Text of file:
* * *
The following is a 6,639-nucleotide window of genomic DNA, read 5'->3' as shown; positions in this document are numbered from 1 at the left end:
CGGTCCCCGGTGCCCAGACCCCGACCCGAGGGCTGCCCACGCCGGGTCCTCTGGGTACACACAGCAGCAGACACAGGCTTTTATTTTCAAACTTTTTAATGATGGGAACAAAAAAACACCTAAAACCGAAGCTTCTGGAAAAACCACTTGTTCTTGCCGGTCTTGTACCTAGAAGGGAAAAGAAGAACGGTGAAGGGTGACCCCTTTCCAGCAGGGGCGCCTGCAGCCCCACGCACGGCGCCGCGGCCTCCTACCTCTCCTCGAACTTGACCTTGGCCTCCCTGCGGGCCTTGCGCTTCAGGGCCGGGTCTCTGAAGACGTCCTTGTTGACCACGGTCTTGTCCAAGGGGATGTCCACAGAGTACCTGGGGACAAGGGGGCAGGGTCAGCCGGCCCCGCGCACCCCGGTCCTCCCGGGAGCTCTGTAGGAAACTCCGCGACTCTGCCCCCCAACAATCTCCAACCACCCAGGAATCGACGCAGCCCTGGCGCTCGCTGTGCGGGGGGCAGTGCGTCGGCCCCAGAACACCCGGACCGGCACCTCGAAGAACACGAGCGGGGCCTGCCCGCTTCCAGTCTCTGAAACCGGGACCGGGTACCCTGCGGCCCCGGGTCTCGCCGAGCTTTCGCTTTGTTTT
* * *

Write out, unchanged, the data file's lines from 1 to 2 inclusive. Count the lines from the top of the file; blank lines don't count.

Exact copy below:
The following is a 6,639-nucleotide window of genomic DNA, read 5'->3' as shown; positions in this document are numbered from 1 at the left end:
CGGTCCCCGGTGCCCAGACCCCGACCCGAGGGCTGCCCACGCCGGGTCCTCTGGGTACACACAGCAGCAGACACAGGCTTTTATTTTCAAACTTTTTAATGATGGGAACAAAAAAACACCTAAAACCGAAGCTTCTGGAAAAACCACTTGTTCTTGCCGGTCTTGTACCTAGAAGGGAAAAGAAGAACGGTGAAGGGTGACCCCTTTCCAGCAGGGGCGCCTGCAGCCCCACGCACGGCGCCGCGGCCTCCTACCTCTCCTCGAACTTGACCTTGGCCTCCCTGCGGGCCTTGCGCTTCAGGGCCGGGTCTCTGAAGACGTCCTTGTTGACCACGGTCTTGTCCAAGGGGATGTCCACAGAGTACCTGGGGACAAGGGGGCAGGGTCAGCCGGCCCCGCGCACCCCGGTCCTCCCGGGAGCTCTGTAGGAAACTCCGCGACTCTGCCCCCCAACAATCTCCAACCACCCAGGAATCGACGCAGCCCTGGCGCTCGCTGTGCGGGGGGCAGTGCGTCGGCCCCAGAACACCCGGACCGGCACCTCGAAGAACACGAGCGGGGCCTGCCCGCTTCCAGTCTCTGAAACCGGGACCGGGTACCCTGCGGCCCCGGGTCTCGCCGAGCTTTCGCTTTGTTTT